RaQualia Pharma Inc and the Institute of Transformative Bio-Molecules (ITbM) of Nagoya University have announced a joint research agreement for the discovery of small molecules to control the circadian rhythms of mammals. This research project will be conducted with professors Yasuhiro Iwata and Mikio Morita of RaQualia, and professors Kenichiro Itami (director), Tsuyoshi Hirota, and Steve Kay (principal investigator, ITbM; president, The Scripps Research Institute) of ITbM.

The discovery of small molecules to control the circadian clock of mammals is one of the main research focuses of ITbM. Using a chemical genetic approach, Itami (synthetic chemistry), Hirota (chronobiology), and Kay (chronobiology) are developing compounds that can shorten or lengthen the circadian rhythm. ITbM aims to discover “transformative bio-molecules” that will make pronounced advances in circadian clock research and improve the health of people. The circadian clock has a significant role in the sleep-wake rhythm along with daily control in the secretion of hormones and metabolic activity. As a consequence, disruption of the circadian rhythm is not only related with sleep disorders, obesity, and other lifestyle diseases but may also induce mental disorders. Compounds that affect the circadian clock mechanism will be effective for controlling the function of the body clock and may potentially become pharmaceuticals to treat symptoms associated to the circadian clock disruption.

RaQualia Pharma is a research and development-based drug discovery company, which originates from Pfizer Inc’s Research Laboratories in Japan. The company was founded in February 2008 and started its business in July 2008, by assuming a part of the former Research Laboratories’ human resources, physical assets, and research and development portfolio. The aim of RaQualia is to create new pharmaceutical products focusing on medical fields where patients have the greatest need. RaQualia’s primary emphasis is on discovery research and early clinical development of inflammatory and neuropathic pain and gastrointestinal diseases. RaQualia’s unique business model of open collaboration with universities, public research institutions, pharmaceutical companies, and venture businesses has driven the discovery and development of innovative new medicines.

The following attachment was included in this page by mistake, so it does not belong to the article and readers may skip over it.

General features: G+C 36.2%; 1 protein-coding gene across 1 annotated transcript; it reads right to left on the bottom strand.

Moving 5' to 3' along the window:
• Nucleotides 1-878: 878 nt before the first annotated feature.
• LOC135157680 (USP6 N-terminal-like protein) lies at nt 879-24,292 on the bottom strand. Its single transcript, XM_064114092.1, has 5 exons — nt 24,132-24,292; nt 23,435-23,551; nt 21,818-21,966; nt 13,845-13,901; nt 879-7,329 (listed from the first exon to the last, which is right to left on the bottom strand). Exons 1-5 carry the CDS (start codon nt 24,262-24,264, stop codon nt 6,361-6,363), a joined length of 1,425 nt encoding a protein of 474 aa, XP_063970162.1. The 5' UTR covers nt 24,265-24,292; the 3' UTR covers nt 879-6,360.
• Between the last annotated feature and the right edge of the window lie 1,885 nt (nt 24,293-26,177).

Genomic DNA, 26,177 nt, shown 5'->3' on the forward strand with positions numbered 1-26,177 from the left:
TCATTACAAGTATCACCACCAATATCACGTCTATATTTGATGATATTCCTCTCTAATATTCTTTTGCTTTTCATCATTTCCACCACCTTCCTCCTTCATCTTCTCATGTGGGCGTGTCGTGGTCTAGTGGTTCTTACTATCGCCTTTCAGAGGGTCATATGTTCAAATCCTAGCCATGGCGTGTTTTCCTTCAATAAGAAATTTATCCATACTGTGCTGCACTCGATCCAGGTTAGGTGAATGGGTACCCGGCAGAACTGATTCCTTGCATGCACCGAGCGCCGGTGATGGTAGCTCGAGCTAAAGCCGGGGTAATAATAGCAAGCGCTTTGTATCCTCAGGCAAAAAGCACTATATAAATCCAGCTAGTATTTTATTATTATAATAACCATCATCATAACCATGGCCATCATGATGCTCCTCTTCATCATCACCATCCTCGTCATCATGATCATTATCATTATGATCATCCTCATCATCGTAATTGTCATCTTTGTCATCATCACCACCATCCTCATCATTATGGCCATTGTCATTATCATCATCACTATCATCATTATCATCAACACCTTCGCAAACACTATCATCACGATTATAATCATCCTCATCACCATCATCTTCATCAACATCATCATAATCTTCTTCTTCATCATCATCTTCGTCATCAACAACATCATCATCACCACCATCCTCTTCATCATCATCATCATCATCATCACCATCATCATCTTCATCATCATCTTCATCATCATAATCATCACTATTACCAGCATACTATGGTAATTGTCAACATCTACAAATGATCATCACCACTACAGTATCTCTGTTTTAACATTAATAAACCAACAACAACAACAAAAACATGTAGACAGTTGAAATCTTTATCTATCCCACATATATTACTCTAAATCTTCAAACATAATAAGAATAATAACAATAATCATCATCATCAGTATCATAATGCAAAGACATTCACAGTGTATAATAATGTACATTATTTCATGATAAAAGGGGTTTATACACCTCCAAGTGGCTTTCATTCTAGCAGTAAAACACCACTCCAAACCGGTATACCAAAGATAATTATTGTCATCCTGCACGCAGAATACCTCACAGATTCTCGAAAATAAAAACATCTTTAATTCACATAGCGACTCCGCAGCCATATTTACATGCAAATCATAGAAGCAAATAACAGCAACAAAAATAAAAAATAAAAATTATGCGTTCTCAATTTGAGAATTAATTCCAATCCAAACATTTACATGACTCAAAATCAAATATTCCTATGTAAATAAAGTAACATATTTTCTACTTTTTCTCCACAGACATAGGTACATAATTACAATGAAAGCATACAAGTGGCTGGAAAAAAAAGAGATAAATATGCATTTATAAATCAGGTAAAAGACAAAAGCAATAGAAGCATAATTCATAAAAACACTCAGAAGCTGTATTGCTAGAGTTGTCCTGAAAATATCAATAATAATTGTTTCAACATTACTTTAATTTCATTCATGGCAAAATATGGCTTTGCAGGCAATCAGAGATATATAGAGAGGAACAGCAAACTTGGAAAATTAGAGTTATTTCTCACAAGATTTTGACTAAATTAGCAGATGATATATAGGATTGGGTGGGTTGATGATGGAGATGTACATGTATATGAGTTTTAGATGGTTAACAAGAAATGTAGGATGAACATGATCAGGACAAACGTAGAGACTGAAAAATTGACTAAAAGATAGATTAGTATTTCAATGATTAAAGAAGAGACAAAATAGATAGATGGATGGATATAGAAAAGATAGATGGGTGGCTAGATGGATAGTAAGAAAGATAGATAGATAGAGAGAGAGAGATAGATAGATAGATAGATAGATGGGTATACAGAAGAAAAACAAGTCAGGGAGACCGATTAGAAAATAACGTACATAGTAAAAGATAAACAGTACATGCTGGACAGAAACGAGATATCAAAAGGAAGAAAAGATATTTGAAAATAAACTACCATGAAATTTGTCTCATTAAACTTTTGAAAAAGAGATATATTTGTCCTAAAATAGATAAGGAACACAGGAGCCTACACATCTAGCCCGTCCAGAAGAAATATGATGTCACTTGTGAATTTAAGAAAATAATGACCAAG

In April 2015, RaQualia launched two laboratories as part of academic-industrial research collaborations with Nagoya University: the Laboratory of Pharmaceutical Sciences & Analytical Chemistry (designated associate professor Yasuhiro Iwata) in the Graduate School of Medicine, and the Laboratory of Medicinal Chemistry (designated associate professor Mikio Morita and designated associate professor Hirohide Noguchi) in the Graduate School of Pharmaceutical Sciences. Both laboratories are located in the National Innovation Complex (NIC) of Nagoya University, which is expected to serve as one of the research centers for RaQualia to maximize synergy effects with the university. This joint research is positioned as part of such efforts and will be conducted between ITbM and the academic-industrial collaboration laboratories owned by RaQualia.